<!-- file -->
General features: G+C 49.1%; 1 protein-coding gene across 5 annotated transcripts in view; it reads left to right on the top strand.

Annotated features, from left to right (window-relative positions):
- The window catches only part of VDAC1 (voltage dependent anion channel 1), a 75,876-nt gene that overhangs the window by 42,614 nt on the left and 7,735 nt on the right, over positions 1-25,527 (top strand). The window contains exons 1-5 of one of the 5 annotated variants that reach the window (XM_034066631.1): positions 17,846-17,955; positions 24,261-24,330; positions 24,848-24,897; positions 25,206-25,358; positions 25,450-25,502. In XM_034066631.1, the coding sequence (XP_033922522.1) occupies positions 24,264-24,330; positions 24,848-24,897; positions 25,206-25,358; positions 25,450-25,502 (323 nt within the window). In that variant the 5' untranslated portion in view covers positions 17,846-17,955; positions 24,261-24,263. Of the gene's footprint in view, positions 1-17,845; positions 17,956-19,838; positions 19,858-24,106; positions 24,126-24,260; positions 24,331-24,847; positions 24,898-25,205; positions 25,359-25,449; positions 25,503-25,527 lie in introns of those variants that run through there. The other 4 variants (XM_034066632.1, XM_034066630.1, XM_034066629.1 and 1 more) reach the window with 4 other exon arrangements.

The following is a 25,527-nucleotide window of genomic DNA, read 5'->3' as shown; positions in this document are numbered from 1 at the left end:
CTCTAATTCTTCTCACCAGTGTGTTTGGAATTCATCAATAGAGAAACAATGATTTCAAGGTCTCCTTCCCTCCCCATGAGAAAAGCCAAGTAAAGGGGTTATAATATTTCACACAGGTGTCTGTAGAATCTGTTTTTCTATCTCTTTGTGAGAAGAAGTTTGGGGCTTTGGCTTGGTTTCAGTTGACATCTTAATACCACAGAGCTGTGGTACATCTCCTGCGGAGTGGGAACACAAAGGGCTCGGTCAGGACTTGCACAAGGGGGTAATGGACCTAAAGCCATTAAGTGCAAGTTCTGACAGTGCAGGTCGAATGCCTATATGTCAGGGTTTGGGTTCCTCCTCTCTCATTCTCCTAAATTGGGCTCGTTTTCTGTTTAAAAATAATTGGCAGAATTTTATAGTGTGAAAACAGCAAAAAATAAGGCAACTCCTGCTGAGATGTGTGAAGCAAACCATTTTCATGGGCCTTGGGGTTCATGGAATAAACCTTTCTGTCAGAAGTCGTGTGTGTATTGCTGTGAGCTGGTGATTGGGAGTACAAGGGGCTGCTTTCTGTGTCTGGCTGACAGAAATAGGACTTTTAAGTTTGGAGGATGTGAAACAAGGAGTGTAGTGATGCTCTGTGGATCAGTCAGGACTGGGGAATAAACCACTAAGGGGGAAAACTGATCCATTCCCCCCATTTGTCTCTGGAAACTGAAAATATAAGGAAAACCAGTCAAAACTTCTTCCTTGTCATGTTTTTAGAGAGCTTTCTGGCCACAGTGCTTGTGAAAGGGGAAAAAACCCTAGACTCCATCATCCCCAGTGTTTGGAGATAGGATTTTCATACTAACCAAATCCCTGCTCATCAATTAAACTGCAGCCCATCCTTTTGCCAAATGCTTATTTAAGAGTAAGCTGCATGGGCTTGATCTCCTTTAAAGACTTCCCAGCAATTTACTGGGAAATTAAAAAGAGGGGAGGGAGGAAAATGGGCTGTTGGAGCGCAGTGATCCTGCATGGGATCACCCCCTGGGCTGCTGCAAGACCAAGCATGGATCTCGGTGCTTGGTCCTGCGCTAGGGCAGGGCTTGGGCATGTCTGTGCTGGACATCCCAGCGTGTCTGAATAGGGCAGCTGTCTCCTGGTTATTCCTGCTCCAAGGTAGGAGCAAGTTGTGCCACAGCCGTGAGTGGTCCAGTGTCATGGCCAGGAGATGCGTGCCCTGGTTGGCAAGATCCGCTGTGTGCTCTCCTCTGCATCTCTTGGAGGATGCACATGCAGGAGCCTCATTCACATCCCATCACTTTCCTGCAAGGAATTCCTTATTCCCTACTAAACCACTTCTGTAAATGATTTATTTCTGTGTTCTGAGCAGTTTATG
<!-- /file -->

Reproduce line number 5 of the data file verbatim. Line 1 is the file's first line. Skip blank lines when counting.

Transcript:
CTCTAATTCTTCTCACCAGTGTGTTTGGAATTCATCAATAGAGAAACAATGATTTCAAGGTCTCCTTCCCTCCCCATGAGAAAAGCCAAGTAAAGGGGTTATAATATTTCACACAGGTGTCTGTAGAATCTGTTTTTCTATCTCTTTGTGAGAAGAAGTTTGGGGCTTTGGCTTGGTTTCAGTTGACATCTTAATACCACAGAGCTGTGGTACATCTCCTGCGGAGTGGGAACACAAAGGGCTCGGTCAGGACTTGCACAAGGGGGTAATGGACCTAAAGCCATTAAGTGCAAGTTCTGACAGTGCAGGTCGAATGCCTATATGTCAGGGTTTGGGTTCCTCCTCTCTCATTCTCCTAAATTGGGCTCGTTTTCTGTTTAAAAATAATTGGCAGAATTTTATAGTGTGAAAACAGCAAAAAATAAGGCAACTCCTGCTGAGATGTGTGAAGCAAACCATTTTCATGGGCCTTGGGGTTCATGGAATAAACCTTTCTGTCAGAAGTCGTGTGTGTATTGCTGTGAGCTGGTGATTGGGAGTACAAGGGGCTGCTTTCTGTGTCTGGCTGACAGAAATAGGACTTTTAAGTTTGGAGGATGTGAAACAAGGAGTGTAGTGATGCTCTGTGGATCAGTCAGGACTGGGGAATAAACCACTAAGGGGGAAAACTGATCCATTCCCCCCATTTGTCTCTGGAAACTGAAAATATAAGGAAAACCAGTCAAAACTTCTTCCTTGTCATGTTTTTAGAGAGCTTTCTGGCCACAGTGCTTGTGAAAGGGGAAAAAACCCTAGACTCCATCATCCCCAGTGTTTGGAGATAGGATTTTCATACTAACCAAATCCCTGCTCATCAATTAAACTGCAGCCCATCCTTTTGCCAAATGCTTATTTAAGAGTAAGCTGCATGGGCTTGATCTCCTTTAAAGACTTCCCAGCAATTTACTGGGAAATTAAAAAGAGGGGAGGGAGGAAAATGGGCTGTTGGAGCGCAGTGATCCTGCATGGGATCACCCCCTGGGCTGCTGCAAGACCAAGCATGGATCTCGGTGCTTGGTCCTGCGCTAGGGCAGGGCTTGGGCATGTCTGTGCTGGACATCCCAGCGTGTCTGAATAGGGCAGCTGTCTCCTGGTTATTCCTGCTCCAAGGTAGGAGCAAGTTGTGCCACAGCCGTGAGTGGTCCAGTGTCATGGCCAGGAGATGCGTGCCCTGGTTGGCAAGATCCGCTGTGTGCTCTCCTCTGCATCTCTTGGAGGATGCACATGCAGGAGCCTCATTCACATCCCATCACTTTCCTGCAAGGAATTCCTTATTCCCTACTAAACCACTTCTGTAAATGATTTATTTCTGTGTTCTGAGCAGTTTATG